Toronto·Suresh Doss

Indian desserts meet gelato at this Toronto food truck

Nani's Gelato serves up Indian-inspired flavours of ice cream.

Tuesdays and Thursdays at Berczy Park, Weekends at Trinity Bellwoods

Nani's Gelato serves up Indian-inspired flavours of ice cream. (Suresh Doss/CBC)

For a few years now, we've been experiencing an ice cream renaissance in the GTA. It is typical that with each summer, you'll see a new gelateria or cube-sized ice cream shop pop up in a random neighbourhood. 

But, in the last two years this movement feels accelerated, and if there's one thing most of the new dessert shops have in common, it's the use of global ingredients and flavours. You'll see mentions of yuzu, ube, calamansi juice, saffron and pomegranate molasses on the menu. 

In this new wave of globally themed creamy treats is Nani's Gelato. I first came across Parry Sohi's ice cream van when it was parked at David Pecaut Square during the early days of summer. 

Nani's Gelato uses fresh ingredients to make its Indian-inspired flavours of ice cream. 1:00

"Toronto is still not warm to the idea of food trucks. It is a daily struggle to find a place to park," Sohi explained as he reached into his gelato fridge.

A few moments later he presented a cup topped with one of his feature flavours, a creamy thick pistachio gelato infused with cardamom.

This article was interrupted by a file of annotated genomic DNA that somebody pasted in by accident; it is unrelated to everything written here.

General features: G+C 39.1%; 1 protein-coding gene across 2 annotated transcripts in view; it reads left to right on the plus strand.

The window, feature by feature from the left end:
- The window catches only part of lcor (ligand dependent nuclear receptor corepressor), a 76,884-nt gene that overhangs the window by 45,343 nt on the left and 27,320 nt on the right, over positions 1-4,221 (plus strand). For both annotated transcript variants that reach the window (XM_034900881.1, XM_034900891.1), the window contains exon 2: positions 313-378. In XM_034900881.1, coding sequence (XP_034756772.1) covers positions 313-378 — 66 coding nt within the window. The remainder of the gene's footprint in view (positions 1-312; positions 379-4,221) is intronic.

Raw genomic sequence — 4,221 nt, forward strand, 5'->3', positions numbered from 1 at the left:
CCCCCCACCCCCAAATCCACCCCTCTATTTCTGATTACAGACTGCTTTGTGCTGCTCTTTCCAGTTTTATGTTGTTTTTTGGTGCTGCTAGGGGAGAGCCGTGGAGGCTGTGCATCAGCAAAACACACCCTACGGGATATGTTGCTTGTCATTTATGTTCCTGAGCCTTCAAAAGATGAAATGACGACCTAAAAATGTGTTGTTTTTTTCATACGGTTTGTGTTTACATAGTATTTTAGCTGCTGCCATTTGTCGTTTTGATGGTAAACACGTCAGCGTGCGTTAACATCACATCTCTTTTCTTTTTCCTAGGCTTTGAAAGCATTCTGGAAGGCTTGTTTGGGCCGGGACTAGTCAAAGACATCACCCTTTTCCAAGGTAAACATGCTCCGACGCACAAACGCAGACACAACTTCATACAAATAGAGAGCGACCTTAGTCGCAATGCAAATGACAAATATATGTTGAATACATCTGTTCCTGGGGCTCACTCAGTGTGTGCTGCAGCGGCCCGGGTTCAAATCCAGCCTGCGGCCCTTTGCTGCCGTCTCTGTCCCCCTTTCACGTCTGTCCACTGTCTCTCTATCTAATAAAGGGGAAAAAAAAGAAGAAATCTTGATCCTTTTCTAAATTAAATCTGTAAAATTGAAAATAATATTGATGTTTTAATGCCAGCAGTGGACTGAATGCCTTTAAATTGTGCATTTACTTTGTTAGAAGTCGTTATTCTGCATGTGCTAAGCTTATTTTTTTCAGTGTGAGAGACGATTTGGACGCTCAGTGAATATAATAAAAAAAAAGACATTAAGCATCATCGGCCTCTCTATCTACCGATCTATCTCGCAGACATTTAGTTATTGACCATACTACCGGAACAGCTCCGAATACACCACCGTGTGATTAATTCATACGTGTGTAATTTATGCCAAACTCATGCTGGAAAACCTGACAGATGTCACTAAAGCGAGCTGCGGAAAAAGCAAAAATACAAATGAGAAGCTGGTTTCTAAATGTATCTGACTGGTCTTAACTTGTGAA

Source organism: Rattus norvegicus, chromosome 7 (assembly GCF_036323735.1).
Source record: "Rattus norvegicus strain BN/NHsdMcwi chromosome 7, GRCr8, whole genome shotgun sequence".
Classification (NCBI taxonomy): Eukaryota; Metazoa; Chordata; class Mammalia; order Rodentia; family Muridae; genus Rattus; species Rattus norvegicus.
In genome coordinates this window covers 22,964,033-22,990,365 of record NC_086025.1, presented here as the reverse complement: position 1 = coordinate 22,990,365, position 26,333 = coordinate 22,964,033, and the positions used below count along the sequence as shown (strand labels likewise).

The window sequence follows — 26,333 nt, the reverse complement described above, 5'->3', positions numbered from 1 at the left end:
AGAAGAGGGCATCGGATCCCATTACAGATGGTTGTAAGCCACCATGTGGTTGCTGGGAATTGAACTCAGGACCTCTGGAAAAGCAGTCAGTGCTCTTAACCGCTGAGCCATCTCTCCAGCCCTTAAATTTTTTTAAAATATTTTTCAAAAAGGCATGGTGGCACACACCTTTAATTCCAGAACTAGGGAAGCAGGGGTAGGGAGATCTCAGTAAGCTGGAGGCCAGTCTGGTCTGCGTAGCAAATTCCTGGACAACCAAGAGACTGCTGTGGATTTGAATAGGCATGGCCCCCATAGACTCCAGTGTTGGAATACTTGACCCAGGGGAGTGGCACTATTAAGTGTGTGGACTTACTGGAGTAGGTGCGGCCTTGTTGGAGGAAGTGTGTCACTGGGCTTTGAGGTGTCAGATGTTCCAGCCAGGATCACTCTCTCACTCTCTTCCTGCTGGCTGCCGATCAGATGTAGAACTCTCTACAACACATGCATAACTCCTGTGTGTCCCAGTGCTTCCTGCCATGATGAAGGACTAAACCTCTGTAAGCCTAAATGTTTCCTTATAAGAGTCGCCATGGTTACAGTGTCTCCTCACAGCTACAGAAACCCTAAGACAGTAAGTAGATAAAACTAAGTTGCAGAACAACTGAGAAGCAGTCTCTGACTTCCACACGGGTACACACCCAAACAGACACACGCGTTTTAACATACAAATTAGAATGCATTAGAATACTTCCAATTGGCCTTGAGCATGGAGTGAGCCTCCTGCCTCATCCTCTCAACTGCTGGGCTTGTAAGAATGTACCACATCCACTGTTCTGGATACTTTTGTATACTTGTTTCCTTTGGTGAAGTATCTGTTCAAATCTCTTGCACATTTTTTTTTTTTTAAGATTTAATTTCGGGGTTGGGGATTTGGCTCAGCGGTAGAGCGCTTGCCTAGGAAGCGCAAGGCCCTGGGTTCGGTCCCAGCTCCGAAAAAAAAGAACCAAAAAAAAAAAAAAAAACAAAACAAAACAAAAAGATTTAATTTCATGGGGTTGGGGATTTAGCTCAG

"I feel I have a unique product to offer, I'm using ingredients that are common in Indian cooking and I'm pulling from memories of Indian desserts I had growing up."

The pistachio cardamom is reminiscent of a popular Indian dessert known as kulfi, where condensed milk is boiled with dry milk powder (khoya), cardamom and pistachio to create ice cream popsicles. The next time you're in your neighbourhood Indian grocery store, look for a chest freezer, either by the checkout counter or next to the beverage fridge, it will be stacked with all kinds of imported kulfis. 

Nani's pistachio gelato. (Suresh Doss/CBC)

Sohi's version mimics the creamy, nutty qualities of pista kulfi while amplifying the dessert's aromatics with hits of cardamom. Close your eyes and you won't be able to tell the difference, except maybe Sohi's version isn't as saccharine as the store bought stuff. 

Sohi was born in Thunder Bay, Ont., to parents of Kenyan and Indian descent.

"My dad owned and operated restaurants. He also ran a very popular ice cream shop. That's probably where I get it from," he said. 

After a brief career in the corporate world, Sohi decided to pursue his dreams of opening his own gelato shop.

Parry Sohi is the owner of Nani's Gelato. (Suresh Doss/CBC)

"I wanted to see if the masses would like my concept and product, so getting a truck seemed like a good first step before opening a shop somewhere."

In an industrial strip of Mississauga, he found a corner space that he subleases from a large tile manufacturing company. In a small kitchen every morning he makes up to eight types of gelato, and the occasional sorbeto.